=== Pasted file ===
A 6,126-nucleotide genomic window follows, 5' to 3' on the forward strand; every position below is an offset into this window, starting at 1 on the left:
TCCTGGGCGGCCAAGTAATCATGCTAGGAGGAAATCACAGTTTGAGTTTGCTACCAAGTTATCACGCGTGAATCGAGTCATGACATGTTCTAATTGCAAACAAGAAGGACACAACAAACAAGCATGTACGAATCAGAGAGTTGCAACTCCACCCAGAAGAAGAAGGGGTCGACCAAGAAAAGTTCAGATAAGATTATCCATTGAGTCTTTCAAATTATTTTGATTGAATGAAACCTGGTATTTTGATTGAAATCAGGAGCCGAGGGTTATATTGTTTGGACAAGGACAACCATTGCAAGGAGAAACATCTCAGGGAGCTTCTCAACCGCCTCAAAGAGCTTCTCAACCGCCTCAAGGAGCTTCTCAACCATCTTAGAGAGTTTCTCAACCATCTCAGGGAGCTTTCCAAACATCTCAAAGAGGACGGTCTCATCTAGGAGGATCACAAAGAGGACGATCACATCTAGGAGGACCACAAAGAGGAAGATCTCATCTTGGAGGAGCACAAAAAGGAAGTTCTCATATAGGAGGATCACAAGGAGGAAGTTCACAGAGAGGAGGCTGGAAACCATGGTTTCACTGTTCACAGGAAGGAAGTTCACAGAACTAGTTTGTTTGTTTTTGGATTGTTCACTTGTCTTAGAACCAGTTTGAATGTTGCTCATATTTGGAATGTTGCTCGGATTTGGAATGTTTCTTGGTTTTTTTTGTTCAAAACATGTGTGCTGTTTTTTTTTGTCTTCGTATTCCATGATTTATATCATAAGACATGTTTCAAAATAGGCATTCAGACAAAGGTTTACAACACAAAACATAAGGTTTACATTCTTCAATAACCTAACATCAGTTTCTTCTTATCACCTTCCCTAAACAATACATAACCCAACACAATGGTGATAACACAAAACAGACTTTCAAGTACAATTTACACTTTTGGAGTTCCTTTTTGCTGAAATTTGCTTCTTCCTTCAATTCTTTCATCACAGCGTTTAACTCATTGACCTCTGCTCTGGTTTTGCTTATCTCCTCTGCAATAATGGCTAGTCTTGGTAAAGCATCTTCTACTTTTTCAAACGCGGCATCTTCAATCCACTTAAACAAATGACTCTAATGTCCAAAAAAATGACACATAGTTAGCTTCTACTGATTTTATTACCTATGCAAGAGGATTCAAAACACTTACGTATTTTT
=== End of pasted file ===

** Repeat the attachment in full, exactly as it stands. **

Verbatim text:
A 6,126-nucleotide genomic window follows, 5' to 3' on the forward strand; every position below is an offset into this window, starting at 1 on the left:
TCCTGGGCGGCCAAGTAATCATGCTAGGAGGAAATCACAGTTTGAGTTTGCTACCAAGTTATCACGCGTGAATCGAGTCATGACATGTTCTAATTGCAAACAAGAAGGACACAACAAACAAGCATGTACGAATCAGAGAGTTGCAACTCCACCCAGAAGAAGAAGGGGTCGACCAAGAAAAGTTCAGATAAGATTATCCATTGAGTCTTTCAAATTATTTTGATTGAATGAAACCTGGTATTTTGATTGAAATCAGGAGCCGAGGGTTATATTGTTTGGACAAGGACAACCATTGCAAGGAGAAACATCTCAGGGAGCTTCTCAACCGCCTCAAAGAGCTTCTCAACCGCCTCAAGGAGCTTCTCAACCATCTTAGAGAGTTTCTCAACCATCTCAGGGAGCTTTCCAAACATCTCAAAGAGGACGGTCTCATCTAGGAGGATCACAAAGAGGACGATCACATCTAGGAGGACCACAAAGAGGAAGATCTCATCTTGGAGGAGCACAAAAAGGAAGTTCTCATATAGGAGGATCACAAGGAGGAAGTTCACAGAGAGGAGGCTGGAAACCATGGTTTCACTGTTCACAGGAAGGAAGTTCACAGAACTAGTTTGTTTGTTTTTGGATTGTTCACTTGTCTTAGAACCAGTTTGAATGTTGCTCATATTTGGAATGTTGCTCGGATTTGGAATGTTTCTTGGTTTTTTTTGTTCAAAACATGTGTGCTGTTTTTTTTTGTCTTCGTATTCCATGATTTATATCATAAGACATGTTTCAAAATAGGCATTCAGACAAAGGTTTACAACACAAAACATAAGGTTTACATTCTTCAATAACCTAACATCAGTTTCTTCTTATCACCTTCCCTAAACAATACATAACCCAACACAATGGTGATAACACAAAACAGACTTTCAAGTACAATTTACACTTTTGGAGTTCCTTTTTGCTGAAATTTGCTTCTTCCTTCAATTCTTTCATCACAGCGTTTAACTCATTGACCTCTGCTCTGGTTTTGCTTATCTCCTCTGCAATAATGGCTAGTCTTGGTAAAGCATCTTCTACTTTTTCAAACGCGGCATCTTCAATCCACTTAAACAAATGACTCTAATGTCCAAAAAAATGACACATAGTTAGCTTCTACTGATTTTATTACCTATGCAAGAGGATTCAAAACACTTACGTATTTTT